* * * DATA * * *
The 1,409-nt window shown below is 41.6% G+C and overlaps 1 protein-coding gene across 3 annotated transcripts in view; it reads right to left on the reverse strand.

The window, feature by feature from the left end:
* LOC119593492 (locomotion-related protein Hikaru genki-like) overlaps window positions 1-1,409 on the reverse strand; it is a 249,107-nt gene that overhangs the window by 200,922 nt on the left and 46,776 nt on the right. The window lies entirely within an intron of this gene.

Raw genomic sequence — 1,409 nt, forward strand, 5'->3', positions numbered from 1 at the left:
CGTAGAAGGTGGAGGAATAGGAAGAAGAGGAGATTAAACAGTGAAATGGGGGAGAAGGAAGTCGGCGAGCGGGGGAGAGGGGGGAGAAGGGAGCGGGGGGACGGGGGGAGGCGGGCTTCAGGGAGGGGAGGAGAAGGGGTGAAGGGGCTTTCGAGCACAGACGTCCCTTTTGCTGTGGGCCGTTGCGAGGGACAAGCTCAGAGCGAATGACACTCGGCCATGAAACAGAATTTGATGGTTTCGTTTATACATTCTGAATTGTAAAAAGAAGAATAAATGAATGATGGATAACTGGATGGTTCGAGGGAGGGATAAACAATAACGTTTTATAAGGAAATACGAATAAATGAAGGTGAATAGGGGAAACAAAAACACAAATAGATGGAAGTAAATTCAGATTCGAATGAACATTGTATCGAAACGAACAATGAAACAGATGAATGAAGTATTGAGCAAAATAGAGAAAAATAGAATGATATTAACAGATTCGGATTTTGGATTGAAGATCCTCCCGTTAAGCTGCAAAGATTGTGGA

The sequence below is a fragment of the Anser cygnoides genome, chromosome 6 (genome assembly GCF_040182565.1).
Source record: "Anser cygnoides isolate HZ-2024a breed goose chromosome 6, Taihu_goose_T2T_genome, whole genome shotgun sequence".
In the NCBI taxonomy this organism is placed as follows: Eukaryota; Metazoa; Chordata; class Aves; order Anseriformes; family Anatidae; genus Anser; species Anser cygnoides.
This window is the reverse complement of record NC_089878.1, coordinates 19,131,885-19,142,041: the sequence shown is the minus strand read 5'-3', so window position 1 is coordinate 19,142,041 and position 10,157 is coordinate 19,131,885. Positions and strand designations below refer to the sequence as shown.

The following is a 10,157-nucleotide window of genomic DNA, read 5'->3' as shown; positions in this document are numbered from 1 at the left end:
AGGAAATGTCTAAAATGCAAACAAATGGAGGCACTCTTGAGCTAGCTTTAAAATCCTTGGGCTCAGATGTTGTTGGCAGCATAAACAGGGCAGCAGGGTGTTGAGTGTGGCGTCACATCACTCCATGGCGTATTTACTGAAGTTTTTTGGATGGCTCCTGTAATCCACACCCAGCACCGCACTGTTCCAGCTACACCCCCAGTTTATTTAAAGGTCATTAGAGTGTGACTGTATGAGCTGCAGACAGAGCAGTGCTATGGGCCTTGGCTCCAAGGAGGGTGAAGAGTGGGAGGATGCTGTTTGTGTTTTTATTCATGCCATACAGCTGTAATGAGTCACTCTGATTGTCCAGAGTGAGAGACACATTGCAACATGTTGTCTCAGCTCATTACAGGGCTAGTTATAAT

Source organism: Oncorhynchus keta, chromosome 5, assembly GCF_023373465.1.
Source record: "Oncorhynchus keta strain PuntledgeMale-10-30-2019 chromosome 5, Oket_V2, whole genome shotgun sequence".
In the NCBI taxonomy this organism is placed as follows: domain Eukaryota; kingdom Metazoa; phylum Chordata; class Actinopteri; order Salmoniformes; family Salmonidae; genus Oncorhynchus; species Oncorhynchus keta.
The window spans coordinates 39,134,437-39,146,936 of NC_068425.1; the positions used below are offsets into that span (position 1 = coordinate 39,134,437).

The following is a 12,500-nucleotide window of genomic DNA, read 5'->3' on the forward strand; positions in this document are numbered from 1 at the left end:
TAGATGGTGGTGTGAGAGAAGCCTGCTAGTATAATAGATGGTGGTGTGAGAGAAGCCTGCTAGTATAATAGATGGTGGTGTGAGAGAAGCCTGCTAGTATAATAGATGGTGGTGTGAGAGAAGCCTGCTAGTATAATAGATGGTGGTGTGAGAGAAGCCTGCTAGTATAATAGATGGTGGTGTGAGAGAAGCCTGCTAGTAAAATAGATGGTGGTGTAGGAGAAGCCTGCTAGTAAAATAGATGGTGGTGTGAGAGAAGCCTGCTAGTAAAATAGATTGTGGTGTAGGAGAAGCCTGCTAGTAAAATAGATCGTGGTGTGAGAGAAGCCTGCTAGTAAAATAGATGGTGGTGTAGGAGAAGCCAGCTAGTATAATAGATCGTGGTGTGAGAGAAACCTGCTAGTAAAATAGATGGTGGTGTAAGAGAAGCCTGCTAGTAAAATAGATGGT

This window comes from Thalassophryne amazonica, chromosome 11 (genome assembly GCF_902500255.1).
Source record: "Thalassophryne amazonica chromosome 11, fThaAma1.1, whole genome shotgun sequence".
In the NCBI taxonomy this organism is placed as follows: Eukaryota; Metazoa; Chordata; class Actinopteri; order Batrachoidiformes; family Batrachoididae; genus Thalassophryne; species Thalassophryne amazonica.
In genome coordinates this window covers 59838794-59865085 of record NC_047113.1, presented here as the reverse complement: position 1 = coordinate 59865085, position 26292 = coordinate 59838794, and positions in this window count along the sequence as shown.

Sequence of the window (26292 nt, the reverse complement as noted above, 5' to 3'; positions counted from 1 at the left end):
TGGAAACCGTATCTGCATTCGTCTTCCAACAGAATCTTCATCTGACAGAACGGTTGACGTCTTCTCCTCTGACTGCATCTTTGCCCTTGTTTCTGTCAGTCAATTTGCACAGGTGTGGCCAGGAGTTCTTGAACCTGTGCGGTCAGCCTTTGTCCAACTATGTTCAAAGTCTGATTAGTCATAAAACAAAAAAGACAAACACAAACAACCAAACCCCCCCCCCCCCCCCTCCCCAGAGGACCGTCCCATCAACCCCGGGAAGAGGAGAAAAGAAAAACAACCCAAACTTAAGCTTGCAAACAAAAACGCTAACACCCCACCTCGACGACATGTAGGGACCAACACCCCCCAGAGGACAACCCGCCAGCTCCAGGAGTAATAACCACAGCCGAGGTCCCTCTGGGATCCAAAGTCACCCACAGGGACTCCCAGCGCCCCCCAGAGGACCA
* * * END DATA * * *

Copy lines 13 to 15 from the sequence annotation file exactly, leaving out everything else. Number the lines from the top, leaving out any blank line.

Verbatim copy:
Source record: "Oncorhynchus keta strain PuntledgeMale-10-30-2019 chromosome 5, Oket_V2, whole genome shotgun sequence".
In the NCBI taxonomy this organism is placed as follows: domain Eukaryota; kingdom Metazoa; phylum Chordata; class Actinopteri; order Salmoniformes; family Salmonidae; genus Oncorhynchus; species Oncorhynchus keta.
The window spans coordinates 39,134,437-39,146,936 of NC_068425.1; the positions used below are offsets into that span (position 1 = coordinate 39,134,437).